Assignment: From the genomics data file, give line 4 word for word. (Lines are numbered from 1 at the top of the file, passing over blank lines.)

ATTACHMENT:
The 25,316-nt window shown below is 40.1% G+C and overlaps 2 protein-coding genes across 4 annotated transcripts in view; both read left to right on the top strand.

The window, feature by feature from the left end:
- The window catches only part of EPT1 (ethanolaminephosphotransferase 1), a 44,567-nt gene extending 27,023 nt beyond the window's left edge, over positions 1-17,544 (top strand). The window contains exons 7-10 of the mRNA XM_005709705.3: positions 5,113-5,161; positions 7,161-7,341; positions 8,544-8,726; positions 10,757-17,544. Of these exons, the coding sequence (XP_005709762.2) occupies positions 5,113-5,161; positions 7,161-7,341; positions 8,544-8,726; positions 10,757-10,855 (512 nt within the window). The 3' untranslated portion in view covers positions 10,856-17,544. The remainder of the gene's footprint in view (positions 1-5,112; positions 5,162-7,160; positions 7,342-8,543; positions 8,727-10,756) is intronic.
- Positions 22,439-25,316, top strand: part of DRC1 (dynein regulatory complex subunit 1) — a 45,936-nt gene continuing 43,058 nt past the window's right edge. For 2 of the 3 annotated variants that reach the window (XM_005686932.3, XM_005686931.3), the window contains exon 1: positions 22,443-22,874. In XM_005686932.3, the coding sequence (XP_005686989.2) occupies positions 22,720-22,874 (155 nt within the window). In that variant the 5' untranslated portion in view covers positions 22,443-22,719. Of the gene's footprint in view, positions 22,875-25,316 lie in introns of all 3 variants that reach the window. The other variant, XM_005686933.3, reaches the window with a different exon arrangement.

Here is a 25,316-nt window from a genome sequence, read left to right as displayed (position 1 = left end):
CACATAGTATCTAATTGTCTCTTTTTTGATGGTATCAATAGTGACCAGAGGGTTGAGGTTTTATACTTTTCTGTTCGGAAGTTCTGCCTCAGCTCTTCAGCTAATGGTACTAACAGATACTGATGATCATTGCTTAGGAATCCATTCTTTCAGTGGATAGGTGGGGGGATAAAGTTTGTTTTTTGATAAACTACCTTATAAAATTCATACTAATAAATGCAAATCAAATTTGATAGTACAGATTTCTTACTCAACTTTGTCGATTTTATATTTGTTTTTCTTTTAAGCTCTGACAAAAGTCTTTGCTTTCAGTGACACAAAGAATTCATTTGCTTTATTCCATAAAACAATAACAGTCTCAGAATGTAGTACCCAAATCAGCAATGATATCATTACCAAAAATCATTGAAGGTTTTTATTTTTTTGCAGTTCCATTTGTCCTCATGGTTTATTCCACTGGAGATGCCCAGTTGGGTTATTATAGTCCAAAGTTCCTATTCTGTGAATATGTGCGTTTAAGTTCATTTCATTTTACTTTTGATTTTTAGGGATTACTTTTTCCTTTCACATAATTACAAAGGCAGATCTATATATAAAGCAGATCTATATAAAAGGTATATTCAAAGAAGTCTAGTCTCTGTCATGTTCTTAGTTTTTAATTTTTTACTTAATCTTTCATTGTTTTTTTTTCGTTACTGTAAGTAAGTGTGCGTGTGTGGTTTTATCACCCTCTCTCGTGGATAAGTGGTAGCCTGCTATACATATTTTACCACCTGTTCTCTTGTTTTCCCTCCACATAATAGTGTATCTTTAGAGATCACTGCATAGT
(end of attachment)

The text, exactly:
- Positions 22,439-25,316, top strand: part of DRC1 (dynein regulatory complex subunit 1) — a 45,936-nt gene continuing 43,058 nt past the window's right edge. For 2 of the 3 annotated variants that reach the window (XM_005686932.3, XM_005686931.3), the window contains exon 1: positions 22,443-22,874. In XM_005686932.3, the coding sequence (XP_005686989.2) occupies positions 22,720-22,874 (155 nt within the window). In that variant the 5' untranslated portion in view covers positions 22,443-22,719. Of the gene's footprint in view, positions 22,875-25,316 lie in introns of all 3 variants that reach the window. The other variant, XM_005686933.3, reaches the window with a different exon arrangement.